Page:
EU pause on CBD won’t affect thousands of products on UK shelves – for now

Be at the forefront of cannabis and psychedelics science and innovation. Register by March 14 & Save $100 on tickets to The Emerald Conference by MJBiz Science, April 1-3 in San Diego.

British health regulators say that thousands of CBD products currently on store shelves in the United Kingdom aren’t in immediate danger of removal because European Union officials are delaying plans to authorize CBD-infused foods and dietary supplements.

Officials with the U.K.’s Food Standards Agency told Nutraingredients that this week’s decision by the EU’s European Food Safety Authority won’t affect roughly 5,980 CBD products with temporary permission to be sold while the FSA reviews safety information about them.

The FSA is combing through about 900 safety dossiers submitted by CBD manufacturers, according to Nutraingredients, which covers dietary supplements and functional foods.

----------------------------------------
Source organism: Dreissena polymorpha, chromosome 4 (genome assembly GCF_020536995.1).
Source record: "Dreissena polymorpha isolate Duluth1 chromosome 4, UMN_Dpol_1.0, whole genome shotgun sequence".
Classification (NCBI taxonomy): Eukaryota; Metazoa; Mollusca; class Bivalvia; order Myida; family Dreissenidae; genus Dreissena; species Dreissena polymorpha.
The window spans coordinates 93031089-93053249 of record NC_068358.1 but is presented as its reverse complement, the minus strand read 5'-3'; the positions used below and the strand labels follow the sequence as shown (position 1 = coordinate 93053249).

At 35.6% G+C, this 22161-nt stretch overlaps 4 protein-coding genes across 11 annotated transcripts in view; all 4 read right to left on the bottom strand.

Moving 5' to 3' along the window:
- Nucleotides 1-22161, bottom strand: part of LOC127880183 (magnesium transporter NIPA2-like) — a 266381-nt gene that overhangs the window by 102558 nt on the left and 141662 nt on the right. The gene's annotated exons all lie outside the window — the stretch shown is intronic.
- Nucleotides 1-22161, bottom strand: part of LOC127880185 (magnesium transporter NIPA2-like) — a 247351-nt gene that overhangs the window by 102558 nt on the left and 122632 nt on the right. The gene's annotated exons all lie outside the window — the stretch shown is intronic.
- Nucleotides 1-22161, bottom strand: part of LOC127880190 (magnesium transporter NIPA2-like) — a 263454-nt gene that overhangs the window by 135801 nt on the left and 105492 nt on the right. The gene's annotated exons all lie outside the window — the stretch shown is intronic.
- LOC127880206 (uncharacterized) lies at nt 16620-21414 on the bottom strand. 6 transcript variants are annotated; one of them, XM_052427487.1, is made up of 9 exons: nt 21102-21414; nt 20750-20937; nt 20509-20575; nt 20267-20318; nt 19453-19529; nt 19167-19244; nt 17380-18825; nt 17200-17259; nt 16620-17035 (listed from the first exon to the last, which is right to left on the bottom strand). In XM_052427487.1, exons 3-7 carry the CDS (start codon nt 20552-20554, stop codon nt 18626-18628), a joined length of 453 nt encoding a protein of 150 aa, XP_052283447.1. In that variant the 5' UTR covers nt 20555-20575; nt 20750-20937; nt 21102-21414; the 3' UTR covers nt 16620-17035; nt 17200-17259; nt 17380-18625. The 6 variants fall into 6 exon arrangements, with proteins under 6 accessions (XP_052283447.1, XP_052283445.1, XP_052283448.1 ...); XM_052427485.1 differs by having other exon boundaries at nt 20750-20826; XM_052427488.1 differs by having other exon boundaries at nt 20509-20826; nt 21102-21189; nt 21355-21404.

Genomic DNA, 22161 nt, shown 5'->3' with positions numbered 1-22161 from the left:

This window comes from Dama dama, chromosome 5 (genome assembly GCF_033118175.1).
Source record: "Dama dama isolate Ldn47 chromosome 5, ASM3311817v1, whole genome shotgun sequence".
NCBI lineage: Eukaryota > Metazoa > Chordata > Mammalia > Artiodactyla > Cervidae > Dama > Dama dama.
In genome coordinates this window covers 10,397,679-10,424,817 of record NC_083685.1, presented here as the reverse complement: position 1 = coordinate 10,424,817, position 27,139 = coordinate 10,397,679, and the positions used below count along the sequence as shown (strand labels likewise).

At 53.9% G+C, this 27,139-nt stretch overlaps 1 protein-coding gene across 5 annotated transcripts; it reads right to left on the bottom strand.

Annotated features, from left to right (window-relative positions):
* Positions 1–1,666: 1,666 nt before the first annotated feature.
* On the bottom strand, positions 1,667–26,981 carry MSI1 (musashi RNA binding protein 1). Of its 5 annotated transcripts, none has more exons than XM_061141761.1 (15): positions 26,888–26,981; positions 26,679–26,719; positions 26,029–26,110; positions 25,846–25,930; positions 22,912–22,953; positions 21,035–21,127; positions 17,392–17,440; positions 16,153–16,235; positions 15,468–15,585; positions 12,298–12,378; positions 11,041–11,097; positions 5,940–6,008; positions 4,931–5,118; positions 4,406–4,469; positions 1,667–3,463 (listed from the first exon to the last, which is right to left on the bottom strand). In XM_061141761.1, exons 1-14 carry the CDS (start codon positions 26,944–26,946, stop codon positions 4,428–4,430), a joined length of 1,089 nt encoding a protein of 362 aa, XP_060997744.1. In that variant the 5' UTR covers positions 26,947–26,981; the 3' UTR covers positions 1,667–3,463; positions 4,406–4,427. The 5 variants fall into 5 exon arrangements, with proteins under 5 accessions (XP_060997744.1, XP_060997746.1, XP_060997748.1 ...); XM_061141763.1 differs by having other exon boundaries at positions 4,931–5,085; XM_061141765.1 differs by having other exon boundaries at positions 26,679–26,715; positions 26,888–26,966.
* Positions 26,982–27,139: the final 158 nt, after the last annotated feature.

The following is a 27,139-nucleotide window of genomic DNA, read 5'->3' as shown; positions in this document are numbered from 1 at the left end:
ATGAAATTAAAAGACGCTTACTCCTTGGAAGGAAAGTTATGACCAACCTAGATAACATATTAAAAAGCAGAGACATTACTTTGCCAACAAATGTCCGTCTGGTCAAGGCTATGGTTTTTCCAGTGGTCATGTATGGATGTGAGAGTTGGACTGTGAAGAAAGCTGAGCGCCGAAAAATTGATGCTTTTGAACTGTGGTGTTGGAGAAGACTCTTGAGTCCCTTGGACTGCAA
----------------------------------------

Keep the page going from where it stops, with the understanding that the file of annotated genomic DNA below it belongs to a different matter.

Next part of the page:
For now, the FSA recommends that adults limit CBD consumption to 70 milligrams per day.

Are you a social equity cannabis license holder or applicant?

The MJBizCon team is now accepting 2023 Social Equity Scholarship Program applications.

The mission of this program is to provide social equity cannabis license holders or applicants access to the #1 global cannabis industry conference + tradeshow in Las Vegas.

Who can apply?

  • Students currently enrolled in a cannabis-related program at an accredited university or college.
  • Cannabis executives at licensed social equity cultivation, extraction/processing, retail, manufacturing/brand businesses (or awaiting application approval).

Don’t miss out on this potentially life-changing opportunity.

Apply to attend MJBizCon today – The application period will close on July 24!

Delays in the U.K. safety review have prompted some members of Parliament to suggest overhauling the nation’s process for authorizing CBD products.

Lisa Nelson, a spokeswoman for the U.K.’s Food Standards Agency, told the news agency that CBD products would be removed from shelves if regulators there find “credible evidence” that CBD poses a threat to consumers.